- tell your doctor and pharmacist if you are allergic to mesalamine, salicylate pain relievers such as aspirin, choline magnesium trisalicylate, diflunisal, magnesium salicylate (Doan's, others); any other medications, or to any of the ingredients found in mesalamine enemas or suppositories. Tell your doctor if you are allergic to sulfites (substances used as food preservatives and found naturally in some foods) or any foods, dyes, or preservatives. Ask your pharmacist for a list of the ingredients.
- tell your doctor and pharmacist what prescription and nonprescription medications, vitamins, nutritional supplements, and herbal products you are taking or plan to take. Be sure to mention any of the following: aspirin and other nonsteroidal anti-inflammatory drugs (NSAIDs) such as ibuprofen (Advil, Motrin) and naproxen (Aleve, Naprosyn); azathioprine (Azasan, Imuran), mercaptopurine (Purinethol), or sulfasalazine (Azulfidine). Your doctor may need to change the doses of your medications or monitor you more carefully for side effects.
- tell your doctor if you have or have ever had myocarditis (swelling of the heart muscle), pericarditis (swelling of the sac around the heart), asthma, allergies, or liver or kidney disease.
- tell your doctor if you are pregnant, plan to become pregnant, or are breast-feeding. If you become pregnant while using rectal mesalamine, call your doctor.
- you should know that mesalamine may cause a serious reaction. Many of the symptoms of this reaction are similar to the symptoms of ulcerative colitis, so it may be difficult to tell if you are experiencing a reaction to the medication or a flare (episode of symptoms) of your disease. Call your doctor if you experience some or all of the following symptoms: stomach pain or cramping, bloody diarrhea, fever, headache, weakness, or rash.
Unless your doctor tells you otherwise, continue your normal diet.
Use the missed dose as soon as you remember it. However, if it is almost time for the next dose, skip the missed dose and continue your regular dosing schedule. Do not use a double dose to make up for a missed one.
Rectal mesalamine may cause side effects. Tell your doctor if any of these symptoms are severe or do not go away:
- leg or joint pain, aching, tightness or stiffness
- pain in the rectum
- slight hair loss
Some side effects can be serious. If you experience any of the following symptoms or those listed in the SPECIAL PRECAUTIONS section, call your doctor immediately:
- chest pain
- shortness of breath
Mesalamine may cause other side effects. Call your doctor if you have any unusual problems while you are using this medication.
Keep this medication in the container it came in, tightly closed, and out of reach of children. Store it at room temperature and away from light, excess heat and moisture (not in the bathroom). You may store mesalamine suppositories in the refrigerator, but do not freeze them. Once you open the foil package of mesalamine enemas use all the bottles promptly, as directed by your doctor.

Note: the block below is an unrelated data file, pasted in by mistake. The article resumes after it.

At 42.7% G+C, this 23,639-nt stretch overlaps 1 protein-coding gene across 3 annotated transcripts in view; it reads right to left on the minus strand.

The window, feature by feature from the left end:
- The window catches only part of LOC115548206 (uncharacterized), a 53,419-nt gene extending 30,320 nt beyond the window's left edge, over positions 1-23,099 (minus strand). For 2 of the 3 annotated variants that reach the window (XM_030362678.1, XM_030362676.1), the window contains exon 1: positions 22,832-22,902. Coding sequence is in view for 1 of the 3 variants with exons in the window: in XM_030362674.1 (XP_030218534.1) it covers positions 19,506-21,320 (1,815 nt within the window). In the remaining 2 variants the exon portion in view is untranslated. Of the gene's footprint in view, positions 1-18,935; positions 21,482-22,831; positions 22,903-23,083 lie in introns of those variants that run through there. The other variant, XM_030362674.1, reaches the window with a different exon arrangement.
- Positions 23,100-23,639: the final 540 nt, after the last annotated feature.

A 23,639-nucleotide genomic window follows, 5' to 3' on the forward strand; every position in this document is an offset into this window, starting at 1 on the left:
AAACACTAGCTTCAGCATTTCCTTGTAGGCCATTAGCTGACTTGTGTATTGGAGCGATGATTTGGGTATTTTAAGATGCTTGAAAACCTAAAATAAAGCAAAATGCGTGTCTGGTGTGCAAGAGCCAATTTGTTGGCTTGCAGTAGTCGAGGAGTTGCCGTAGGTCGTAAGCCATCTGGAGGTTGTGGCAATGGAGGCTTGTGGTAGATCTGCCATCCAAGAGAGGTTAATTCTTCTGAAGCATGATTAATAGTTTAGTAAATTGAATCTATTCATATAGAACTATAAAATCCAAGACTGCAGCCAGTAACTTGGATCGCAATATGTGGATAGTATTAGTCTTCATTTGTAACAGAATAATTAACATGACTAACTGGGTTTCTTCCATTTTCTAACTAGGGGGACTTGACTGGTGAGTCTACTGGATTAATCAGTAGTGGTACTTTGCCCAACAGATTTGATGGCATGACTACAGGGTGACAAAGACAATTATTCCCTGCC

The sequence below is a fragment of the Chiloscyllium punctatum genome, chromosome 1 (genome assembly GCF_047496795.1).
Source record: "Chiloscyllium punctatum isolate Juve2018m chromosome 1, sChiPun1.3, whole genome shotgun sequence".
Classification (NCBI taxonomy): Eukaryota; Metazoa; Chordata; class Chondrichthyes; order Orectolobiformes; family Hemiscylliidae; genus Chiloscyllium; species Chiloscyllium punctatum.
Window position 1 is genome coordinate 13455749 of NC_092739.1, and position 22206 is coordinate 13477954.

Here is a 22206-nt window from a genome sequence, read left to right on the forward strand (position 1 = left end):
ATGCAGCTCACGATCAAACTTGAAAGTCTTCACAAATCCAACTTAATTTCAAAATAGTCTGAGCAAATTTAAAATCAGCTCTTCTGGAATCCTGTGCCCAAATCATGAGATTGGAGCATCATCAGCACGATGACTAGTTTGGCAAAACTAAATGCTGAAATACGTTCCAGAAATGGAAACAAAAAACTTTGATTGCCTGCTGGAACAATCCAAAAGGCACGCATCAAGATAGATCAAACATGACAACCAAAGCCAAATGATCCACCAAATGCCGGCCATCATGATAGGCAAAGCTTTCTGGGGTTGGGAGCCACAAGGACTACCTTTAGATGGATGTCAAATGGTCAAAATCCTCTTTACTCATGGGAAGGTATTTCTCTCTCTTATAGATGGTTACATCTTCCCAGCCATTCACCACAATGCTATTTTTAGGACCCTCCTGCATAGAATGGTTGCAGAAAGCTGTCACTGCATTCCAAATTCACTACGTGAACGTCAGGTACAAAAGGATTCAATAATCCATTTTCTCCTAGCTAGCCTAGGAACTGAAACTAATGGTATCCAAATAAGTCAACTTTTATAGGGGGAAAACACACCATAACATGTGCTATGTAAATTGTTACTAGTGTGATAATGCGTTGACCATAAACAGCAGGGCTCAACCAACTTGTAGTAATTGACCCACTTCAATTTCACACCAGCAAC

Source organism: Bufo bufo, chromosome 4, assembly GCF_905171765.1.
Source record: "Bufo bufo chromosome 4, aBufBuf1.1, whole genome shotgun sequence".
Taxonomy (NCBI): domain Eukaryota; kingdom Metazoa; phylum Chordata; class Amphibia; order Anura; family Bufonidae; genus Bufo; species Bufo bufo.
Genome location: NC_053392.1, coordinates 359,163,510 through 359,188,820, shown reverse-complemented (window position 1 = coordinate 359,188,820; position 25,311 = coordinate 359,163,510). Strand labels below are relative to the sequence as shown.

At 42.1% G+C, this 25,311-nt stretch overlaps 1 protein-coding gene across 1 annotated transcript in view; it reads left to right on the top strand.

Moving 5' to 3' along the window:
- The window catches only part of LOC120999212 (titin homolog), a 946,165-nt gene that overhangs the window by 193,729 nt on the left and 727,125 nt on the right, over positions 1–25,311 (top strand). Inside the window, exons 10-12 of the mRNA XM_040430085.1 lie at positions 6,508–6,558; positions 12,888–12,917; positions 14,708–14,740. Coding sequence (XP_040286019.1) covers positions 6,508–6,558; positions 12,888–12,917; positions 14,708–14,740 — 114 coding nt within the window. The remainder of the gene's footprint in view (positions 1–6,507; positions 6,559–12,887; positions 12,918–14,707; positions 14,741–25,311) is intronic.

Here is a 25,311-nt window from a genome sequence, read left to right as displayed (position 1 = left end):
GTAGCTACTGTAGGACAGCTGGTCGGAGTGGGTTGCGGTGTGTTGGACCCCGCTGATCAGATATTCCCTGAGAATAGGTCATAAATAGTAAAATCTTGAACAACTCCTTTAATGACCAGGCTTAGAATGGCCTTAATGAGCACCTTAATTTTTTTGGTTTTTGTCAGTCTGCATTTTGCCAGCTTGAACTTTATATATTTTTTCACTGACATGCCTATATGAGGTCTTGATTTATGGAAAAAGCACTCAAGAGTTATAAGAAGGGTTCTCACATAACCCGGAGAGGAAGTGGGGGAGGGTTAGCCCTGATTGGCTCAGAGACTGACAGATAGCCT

Unneeded medications should be disposed of in special ways to ensure that pets, children, and other people cannot consume them. However, you should not flush this medication down the toilet. Instead, the best way to dispose of your medication is through a medicine take-back program. Talk to your pharmacist or contact your local garbage/recycling department to learn about take-back programs in your community. See the FDA's Safe Disposal of Medicines website (http://goo.gl/c4Rm4p) for more information if you do not have access to a take-back program.
It is important to keep all medication out of sight and reach of children as many containers (such as weekly pill minders and those for eye drops, creams, patches, and inhalers) are not child-resistant and young children can open them easily. To protect young children from poisoning, always lock safety caps and immediately place the medication in a safe location – one that is up and away and out of their sight and reach. http://www.upandaway.org
In case of overdose, call the poison control helpline at 1-800-222-1222. Information is also available online at https://www.poisonhelp.org/help. If the victim has collapsed, had a seizure, has trouble breathing, or can't be awakened, immediately call emergency services at 911.
Keep all appointments with your doctor and the laboratory.
Before having any laboratory test, tell your doctor and the laboratory personnel that you are using mesalamine.
Do not let anyone else use your medication. Ask your pharmacist any questions you have about refilling your prescription.
It is important for you to keep a written list of all of the prescription and nonprescription (over-the-counter) medicines you are taking, as well as any products such as vitamins, minerals, or other dietary supplements. You should bring this list with you each time you visit a doctor or if you are admitted to a hospital. It is also important information to carry with you in case of emergencies.